• Committees in Legislatures: A Division of Labor explores the structure and function of legislative committees. It includes charts with detailed information on specific committee related issues collected from 20 legislatures around the world.

  • One Chamber or Two? Deciding Between a Unicameral or Bicameral Legislature reviews the attributes of bicameral and unicameral legislatures, their differences and the benefits and repercussions of implementing either model, using examples and case studies from 18 countries.

  • Published in 1999, Ethics in Legislatures: A Comparative Analysis, outlines the key issues of legislative ethics, including codes of conduct, ethics rules and financial disclosure mechanisms, and institutional designs of education and enforcement systems. It compares ethics rules for legislators in 20 countries, with detailed description of rules and laws in 20 pages of comprehensive tables.

  • In 2000, NDI published Strengthening Legislative Capacity in Legislative-Executive Relations, which examines the complex relationship between the legislative and executive branches, and offers strategies to assist legislators in asserting their legislative authority. It includes discussions of legislative-executive relations in presidential, parliamentary and hybrid government models and an overview of techniques for legislative oversight of the executive, i.e., oversight and public accounts committees, parliamentary questions and interpellations and confidence votes.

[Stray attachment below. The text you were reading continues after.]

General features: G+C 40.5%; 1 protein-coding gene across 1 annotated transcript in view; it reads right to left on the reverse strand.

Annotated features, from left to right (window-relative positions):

• More recently (2007), NDI published Toward the Development of International Standards for Democratic Legislatures. The publication makes recommendations for democratic legislatures with regard to the election of legislators, legislative organization and functions, and legislative values. The “Legislative Standards” publication, as it has become known, is meant to encourage and provide suggestions for legislators and others wishing to strengthen legislative institutions. NDI drew on the expertise of several international organizations in developing this publication, among them the Commonwealth Parliamentary Forum (CPA), the Inter-Parliamentary Union (IPU), and the Association of Secretaries General of Parliament (ASGP).